Thursday, May 8, 2008

Dumfries, Scotland: 29.7.01: Bagpipes and Coronation Chicken

Two rather hard days in Scotland. Very tired yesterday, after an almost completely sleepless night followed by the 5 A.M. rising time, a harrowing trip to Dun Laoghaire for the ferry to Holy Head, and then a long drive up through the industrial north of England to Dumfries. I went to bed very early, before 8, and slept till 8:30.

Dumfries a rather grimy market town on the River Nith. We went to the tourist bureau to ask about Annatland. Never heard of it. Sent hither and yon by a helpful, friendly lady in the bureau—first to a family-history store that turned out to be closed, then to the library, where a wondrously helpful woman found Annatland—a little piece of land belonging to New Abbey. She photocopied the Ordinance Survey map of the area for me.

A meal at a passable Indian place—lamb biryani—which I was too tired to enjoy, and then to bed at a b and b that was a bit dirty-seeming, with one terrible mattress, and a bizarre polyester-covered duvet with misspelt theological sayings on it—e.g., Solea Grace. So much for Dumfries.

Today difficult because of those rows Steve and I inevitably have on vacations. We drove through breathtakingly beautiful landscape arguing all the way.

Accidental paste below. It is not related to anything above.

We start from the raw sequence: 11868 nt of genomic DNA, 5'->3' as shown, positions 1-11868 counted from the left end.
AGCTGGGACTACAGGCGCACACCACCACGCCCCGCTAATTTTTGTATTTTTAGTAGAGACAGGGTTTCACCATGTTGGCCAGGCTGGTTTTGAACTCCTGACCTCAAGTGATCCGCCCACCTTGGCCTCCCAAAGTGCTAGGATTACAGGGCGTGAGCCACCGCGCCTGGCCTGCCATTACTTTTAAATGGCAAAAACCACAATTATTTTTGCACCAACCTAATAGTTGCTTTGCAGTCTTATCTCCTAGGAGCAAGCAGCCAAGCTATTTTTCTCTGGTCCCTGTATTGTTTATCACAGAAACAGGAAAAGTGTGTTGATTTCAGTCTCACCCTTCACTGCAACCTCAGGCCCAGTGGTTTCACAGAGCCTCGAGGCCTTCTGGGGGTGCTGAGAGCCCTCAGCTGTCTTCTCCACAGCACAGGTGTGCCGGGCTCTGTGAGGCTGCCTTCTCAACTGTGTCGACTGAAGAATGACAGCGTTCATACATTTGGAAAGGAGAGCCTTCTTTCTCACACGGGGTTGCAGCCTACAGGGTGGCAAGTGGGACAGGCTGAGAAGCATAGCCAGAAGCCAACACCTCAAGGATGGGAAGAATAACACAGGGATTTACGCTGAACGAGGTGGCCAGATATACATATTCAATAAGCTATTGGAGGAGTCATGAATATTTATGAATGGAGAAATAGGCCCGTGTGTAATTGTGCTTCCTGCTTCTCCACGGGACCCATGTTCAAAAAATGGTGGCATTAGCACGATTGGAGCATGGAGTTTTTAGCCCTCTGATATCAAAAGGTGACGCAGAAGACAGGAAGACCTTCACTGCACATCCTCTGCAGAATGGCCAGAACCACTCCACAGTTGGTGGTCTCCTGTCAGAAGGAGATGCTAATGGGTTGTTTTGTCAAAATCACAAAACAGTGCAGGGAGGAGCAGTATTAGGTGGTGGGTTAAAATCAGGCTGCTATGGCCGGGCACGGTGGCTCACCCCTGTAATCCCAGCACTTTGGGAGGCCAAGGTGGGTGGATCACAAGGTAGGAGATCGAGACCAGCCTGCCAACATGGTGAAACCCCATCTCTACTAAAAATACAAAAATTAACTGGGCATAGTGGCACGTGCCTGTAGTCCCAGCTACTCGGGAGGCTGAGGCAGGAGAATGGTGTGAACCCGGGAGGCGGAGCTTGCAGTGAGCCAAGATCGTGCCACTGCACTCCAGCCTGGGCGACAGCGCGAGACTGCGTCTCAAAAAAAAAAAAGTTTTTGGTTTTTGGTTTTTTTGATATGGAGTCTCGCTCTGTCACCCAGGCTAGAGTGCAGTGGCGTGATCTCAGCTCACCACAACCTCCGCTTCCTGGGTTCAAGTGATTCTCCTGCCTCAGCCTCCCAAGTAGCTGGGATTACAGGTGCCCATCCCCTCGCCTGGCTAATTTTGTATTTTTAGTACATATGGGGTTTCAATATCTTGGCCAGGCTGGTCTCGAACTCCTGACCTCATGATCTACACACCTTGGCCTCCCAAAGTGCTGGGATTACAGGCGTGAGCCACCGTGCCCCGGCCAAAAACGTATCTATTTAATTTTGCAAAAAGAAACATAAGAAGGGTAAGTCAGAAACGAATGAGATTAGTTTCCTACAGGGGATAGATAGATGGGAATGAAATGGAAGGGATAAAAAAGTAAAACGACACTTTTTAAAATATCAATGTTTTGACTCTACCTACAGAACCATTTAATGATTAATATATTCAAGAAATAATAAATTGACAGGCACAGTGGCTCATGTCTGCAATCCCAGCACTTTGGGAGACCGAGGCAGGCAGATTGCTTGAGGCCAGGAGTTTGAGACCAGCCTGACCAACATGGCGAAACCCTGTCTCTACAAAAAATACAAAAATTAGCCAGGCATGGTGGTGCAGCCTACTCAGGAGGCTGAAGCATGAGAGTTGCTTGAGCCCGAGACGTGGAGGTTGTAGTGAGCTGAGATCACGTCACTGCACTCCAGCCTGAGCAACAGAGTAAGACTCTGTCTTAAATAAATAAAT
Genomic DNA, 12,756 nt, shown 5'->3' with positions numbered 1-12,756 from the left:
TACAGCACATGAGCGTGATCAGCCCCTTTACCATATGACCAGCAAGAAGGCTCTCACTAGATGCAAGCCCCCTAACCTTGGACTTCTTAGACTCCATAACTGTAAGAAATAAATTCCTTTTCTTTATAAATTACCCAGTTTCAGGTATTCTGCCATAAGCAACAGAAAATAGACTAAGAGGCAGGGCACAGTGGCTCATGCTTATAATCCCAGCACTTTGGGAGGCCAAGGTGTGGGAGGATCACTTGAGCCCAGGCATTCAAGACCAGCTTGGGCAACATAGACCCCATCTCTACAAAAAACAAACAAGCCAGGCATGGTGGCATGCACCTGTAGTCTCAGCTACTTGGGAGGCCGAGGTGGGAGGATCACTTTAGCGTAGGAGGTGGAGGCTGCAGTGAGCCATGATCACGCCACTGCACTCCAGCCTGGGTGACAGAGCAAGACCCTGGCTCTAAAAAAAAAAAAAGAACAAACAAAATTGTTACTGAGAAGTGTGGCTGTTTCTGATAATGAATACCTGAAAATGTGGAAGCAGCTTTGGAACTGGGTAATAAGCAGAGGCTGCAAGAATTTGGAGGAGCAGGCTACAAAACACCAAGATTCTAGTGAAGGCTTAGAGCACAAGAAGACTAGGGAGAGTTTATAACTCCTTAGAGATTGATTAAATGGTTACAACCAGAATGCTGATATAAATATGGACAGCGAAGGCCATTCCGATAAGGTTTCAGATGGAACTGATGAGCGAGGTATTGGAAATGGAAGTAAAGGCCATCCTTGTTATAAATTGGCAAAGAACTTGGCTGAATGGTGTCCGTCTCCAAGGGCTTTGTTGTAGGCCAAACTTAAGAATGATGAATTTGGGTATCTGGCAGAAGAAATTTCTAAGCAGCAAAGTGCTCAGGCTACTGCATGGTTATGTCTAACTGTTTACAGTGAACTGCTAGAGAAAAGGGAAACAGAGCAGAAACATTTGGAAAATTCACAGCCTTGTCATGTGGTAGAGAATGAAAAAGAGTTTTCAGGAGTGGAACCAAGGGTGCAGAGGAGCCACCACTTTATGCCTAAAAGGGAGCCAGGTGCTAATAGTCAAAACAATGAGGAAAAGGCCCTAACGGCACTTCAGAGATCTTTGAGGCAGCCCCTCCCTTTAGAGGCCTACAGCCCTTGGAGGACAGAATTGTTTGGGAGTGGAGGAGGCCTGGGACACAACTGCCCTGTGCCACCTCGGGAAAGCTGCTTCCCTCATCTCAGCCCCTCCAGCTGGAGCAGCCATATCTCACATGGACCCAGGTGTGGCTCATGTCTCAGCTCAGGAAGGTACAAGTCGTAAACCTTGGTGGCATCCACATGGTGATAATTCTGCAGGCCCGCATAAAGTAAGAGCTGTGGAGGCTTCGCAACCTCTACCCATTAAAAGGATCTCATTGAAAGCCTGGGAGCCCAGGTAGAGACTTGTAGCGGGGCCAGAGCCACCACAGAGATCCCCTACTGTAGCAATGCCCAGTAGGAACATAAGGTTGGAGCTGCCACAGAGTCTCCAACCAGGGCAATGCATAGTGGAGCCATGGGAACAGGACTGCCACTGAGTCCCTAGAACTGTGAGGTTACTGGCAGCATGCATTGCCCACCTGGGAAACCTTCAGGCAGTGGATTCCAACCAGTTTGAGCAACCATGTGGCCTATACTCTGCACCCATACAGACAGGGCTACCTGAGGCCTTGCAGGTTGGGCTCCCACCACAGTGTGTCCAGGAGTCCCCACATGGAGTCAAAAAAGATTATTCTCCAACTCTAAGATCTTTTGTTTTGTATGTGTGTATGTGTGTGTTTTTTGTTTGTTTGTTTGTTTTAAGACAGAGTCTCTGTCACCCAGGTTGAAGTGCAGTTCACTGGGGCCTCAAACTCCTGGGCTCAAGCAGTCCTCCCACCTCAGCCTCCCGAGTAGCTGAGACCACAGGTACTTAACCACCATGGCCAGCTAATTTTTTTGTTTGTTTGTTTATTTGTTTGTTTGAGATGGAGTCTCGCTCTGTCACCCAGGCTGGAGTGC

First to Langholm to see the Armstrong clan museum, which turned out to open at 2. Since it was 11:30 and we wanted to see Thirlstane Castle at Lauder and Lennoxlove House at Haddington, both open 2-5, we drove on.

The Borders scenery on the way to Langholm was especially beautiful—high hills, steep valleys. I stopped on a very narrow country road and picked a blue flower—bluebells?—pressed in the back of this journal. The road had signs to drive slowly and mind the lambs. No fences, and, indeed, there were sheep on it. An elderly man who reminded me of my grandfather Lindsey, in a tweed cap with a beautiful smile.

Thirlstane Castle a beautiful place. The first thing one notices as one gets out of the car—at least in July—is the powerful fragrance of the row of limes on the side of the castle with the car park.

Then upstairs and downstairs…. At the end, we had tea and coronation chicken sandwiches, which turned out to be a chicken salad made with curried mayonnaise.

As we left the castle, a high wind blowing. Not a drop of rain all day, though at times the sky was heavily overcast. As I write this now on a bench outside St. Mary’s church in Haddington, an utterly clear sky and strong sunlight.

But as we left the castle, despite the high wind, the sound of bagpipes so strong and clear I thought the pipers were out in a field in front of the castle.

Not so: turned out they were in Lauder, quite a distance through trees. We drove into the town and after a search, found a group of young pipers practicing in a kind of close with stone walls all around. The sound stirred me deeply, even more so when it seemed to come from the trees and wind, with no humans involved.

On to Haddington, where we toured Lennoxlove House, and have found a comfy b and b, the Schiehallion on Church St. Wanted to see the Lauderdale aisle in the church, and was told there was evensong at 6, but not so. Hence writing on this bench….

Do people live with great pain because they can’t change it and whatever causes it?

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